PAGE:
What a story, via The Catholic Register in Canada:
For Mark Neugebauer, his journey to the permanent diaconate is something he says he just “fell into.” A look at his story would beg to differ.
It’s been a long, winding journey for Neugebauer, as you might expect for someone who was born and raised a Jew, the son of Holocaust survivors. His spiritual path eventually led to his conversion to Catholicism in 2009.
Now, Neugebauer, along with his wife Sue, is making the leap to the diaconate for the Archdiocese of Toronto May 26 along with nine other couples, joining the 102 deacons and their spouses already serving the archdiocese. They will be ordained at St. Michael’s Cathedral and will serve in their home parishes and other ministries throughout the archdiocese.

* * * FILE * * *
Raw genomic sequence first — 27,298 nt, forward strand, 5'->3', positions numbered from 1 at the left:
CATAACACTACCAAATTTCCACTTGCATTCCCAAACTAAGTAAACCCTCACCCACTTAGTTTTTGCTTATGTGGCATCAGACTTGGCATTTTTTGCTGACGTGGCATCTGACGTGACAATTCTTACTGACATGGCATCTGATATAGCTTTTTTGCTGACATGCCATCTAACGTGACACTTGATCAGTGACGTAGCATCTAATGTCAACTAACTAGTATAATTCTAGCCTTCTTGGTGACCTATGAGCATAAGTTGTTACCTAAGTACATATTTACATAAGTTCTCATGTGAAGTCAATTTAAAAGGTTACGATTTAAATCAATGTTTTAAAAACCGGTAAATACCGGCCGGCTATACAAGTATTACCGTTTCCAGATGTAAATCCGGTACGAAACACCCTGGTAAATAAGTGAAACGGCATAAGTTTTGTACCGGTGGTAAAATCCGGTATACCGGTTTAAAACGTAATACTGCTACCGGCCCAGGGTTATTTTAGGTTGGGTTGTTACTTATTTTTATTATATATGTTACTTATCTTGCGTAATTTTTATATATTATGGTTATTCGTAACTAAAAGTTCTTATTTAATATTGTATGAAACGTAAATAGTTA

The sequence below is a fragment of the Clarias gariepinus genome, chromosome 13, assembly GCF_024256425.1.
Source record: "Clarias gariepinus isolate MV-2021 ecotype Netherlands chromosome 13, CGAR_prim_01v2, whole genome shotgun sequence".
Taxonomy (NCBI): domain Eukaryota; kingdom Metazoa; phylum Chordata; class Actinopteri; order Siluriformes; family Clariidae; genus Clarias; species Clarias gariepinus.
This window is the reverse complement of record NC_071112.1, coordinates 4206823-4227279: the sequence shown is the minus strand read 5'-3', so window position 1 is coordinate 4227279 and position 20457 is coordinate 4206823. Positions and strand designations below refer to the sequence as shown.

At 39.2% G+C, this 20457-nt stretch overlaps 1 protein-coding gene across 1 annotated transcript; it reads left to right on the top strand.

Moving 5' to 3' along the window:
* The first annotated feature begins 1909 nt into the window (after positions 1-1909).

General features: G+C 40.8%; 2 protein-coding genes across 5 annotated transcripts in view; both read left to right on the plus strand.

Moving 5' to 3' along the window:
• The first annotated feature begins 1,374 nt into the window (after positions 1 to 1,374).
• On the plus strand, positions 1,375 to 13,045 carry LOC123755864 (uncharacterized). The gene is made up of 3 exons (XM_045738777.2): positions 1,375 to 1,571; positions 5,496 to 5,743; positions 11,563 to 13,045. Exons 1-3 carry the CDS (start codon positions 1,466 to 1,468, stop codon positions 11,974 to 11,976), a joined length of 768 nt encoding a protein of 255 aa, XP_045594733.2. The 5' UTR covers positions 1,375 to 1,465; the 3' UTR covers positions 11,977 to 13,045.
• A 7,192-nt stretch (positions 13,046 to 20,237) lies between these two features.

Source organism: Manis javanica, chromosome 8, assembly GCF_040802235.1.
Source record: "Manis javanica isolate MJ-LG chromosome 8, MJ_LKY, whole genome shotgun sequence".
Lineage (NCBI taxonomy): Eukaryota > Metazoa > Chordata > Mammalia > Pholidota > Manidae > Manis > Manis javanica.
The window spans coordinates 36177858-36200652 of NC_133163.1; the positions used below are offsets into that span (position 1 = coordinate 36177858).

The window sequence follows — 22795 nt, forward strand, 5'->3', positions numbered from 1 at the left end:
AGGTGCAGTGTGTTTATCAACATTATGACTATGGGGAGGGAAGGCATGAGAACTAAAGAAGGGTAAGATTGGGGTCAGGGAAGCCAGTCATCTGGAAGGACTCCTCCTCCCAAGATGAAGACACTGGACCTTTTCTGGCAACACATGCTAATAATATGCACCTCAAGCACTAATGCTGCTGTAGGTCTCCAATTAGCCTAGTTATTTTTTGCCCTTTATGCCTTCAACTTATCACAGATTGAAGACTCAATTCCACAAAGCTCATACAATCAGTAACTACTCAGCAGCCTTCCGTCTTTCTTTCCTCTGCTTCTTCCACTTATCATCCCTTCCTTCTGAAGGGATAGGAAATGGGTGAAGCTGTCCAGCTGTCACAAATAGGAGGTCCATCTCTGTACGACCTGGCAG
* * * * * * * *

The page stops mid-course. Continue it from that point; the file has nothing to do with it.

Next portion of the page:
Neugebauer’s faith journey began 61 years ago. Raised as a Jew, culturally and traditionally, he said he knew God as a personal God and “that same God has been revealing Himself to me over the years.”One of those revelations led Neugebauer at the age of 19 to Jesus through the Messianic Jewish movement, which straddles the line between Judaism and Christianity. It believes Yeshua (Jesus) was the Messiah while also holding true to the explicit laws of the Torah and believing that Jews are the chosen people. It’s there he met Sue, another child of Holocaust survivors, and they have journeyed together since.
He has also explored the Evangelical side of Christianity, being involved in men’s ministry and intercessory prayer. It’s where the now retired schoolteacher would gain insight into the Catholic faith. Up until then, he said he was very “anti-Catholic” and had been unable to see anything spiritual coming out of the Church. But Evangelical friends steered him towards the Catholic television networks Salt+Light and EWTN, and he began to experience something new.
“I experienced this beauty, this joy, this faith,” said Neugebauer. “It was so holy and so glorious.”